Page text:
Osteotomy is also used as an alternative treatment to total knee replacement in younger and active patients. Because prosthetic knees may wear out over time, an osteotomy procedure can enable younger, active osteoarthritis patients to continue using the healthy portion of their knee. The procedure can delay the need for a total knee replacement for up to ten years.
The location of the removed wedge of bone depends on where osteoarthritis has damaged the knee cartilage. The most common type of osteotomy performed on arthritic knees is a high tibial osteotomy, which addresses cartilage damage on the inside (medial) portion of the knee. The procedure usually takes 60 to 90 minutes to perform.
During a high tibial osteotomy, surgeons remove a wedge of bone from the outside of the knee, which causes the leg to bend slightly inward. This resembles the realigning of a bowlegged knee to a knock-kneed position. The patient's weight is transferred to the outside (lateral) portion of the knee, where the cartilage is still healthy.
After regional or general anesthesia is administered, the surgical team sterilizes the leg with antibacterial solution. Surgeons map out the exact size of the bone wedge they will remove, using an X-ray, CT scan, or 3D computer modeling. A four- to five-inch incision is made down the front and outside of the knee, starting below the kneecap and extending below the top of the shinbone.
Guide wires are drilled into the top of the shinbone (tibia plateau) from the outside (lateral side) of the knee. The wires usually outline a triangle form in the shinbone.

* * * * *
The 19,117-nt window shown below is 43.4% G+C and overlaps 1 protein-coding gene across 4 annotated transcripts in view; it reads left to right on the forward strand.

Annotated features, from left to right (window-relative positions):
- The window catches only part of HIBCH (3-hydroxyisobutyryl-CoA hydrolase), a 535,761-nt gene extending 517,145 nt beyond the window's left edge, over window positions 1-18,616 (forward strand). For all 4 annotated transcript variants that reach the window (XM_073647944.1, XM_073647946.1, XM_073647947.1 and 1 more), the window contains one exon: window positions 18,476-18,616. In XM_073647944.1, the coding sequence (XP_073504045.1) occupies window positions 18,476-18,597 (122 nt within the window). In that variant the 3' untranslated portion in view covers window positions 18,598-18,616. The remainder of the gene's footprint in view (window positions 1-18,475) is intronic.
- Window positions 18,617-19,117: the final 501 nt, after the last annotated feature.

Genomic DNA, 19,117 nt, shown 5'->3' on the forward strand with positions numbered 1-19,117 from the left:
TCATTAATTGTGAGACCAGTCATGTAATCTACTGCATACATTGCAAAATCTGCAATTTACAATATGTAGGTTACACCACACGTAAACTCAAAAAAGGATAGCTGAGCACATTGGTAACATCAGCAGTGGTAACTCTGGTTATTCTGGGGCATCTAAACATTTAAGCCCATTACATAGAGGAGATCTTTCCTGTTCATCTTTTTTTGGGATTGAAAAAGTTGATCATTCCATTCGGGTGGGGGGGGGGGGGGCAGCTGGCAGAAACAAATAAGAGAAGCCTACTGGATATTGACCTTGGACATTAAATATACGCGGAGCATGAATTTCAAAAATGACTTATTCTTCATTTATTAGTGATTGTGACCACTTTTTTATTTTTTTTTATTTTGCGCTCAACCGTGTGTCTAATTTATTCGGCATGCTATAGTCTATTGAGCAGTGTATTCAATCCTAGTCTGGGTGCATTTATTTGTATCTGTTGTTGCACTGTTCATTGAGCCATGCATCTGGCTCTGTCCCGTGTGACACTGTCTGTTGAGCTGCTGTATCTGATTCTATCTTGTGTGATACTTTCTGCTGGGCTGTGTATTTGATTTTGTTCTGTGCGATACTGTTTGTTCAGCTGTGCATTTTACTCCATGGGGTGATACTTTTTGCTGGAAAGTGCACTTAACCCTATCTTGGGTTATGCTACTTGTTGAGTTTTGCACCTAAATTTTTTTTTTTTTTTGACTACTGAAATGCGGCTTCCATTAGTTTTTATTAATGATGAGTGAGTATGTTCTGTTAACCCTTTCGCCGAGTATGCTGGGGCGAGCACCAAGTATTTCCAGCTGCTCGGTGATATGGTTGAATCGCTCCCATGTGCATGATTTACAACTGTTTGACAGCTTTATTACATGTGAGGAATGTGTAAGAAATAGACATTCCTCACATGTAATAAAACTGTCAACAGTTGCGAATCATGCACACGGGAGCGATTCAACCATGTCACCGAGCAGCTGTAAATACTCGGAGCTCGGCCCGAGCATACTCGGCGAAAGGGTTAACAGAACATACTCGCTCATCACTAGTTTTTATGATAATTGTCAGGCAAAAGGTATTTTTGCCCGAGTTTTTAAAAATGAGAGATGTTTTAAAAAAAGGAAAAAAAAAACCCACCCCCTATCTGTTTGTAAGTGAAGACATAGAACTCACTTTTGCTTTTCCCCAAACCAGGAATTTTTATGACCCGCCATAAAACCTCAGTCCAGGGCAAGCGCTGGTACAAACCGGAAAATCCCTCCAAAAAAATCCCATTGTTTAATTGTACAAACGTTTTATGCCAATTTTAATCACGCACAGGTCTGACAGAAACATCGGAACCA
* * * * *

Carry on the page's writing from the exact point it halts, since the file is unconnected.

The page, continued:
A standard oscillating saw is run along the guide wires, removing most of the bone wedge from underneath the outside of the knee, below the healthy cartilage. The cartilage surface on the top of the outside (lateral side) of the shinbone is left intact. The top of the shinbone is then lowered on the outside and attached with surgical staples or screws, depending on the size of the wedge that was removed. The layers of tissue in the knee are stitched together, usually with absorbable sutures.
Rehabilitation and Prevention 
A fall or torque to the leg during the first two months after surgery may jeopardize healing. Patients must exercise extreme caution during all activities, including walking, until healing is complete.
After rehabilitation, preventing osteoarthritis involves slowing the progression and spread of the disease. Maintaining aerobic cardiovascular fitness has been an effective method for preventing the progression of osteoarthritis. Light, daily exercise is much better for an arthritic knee than occasional, heavy exercise.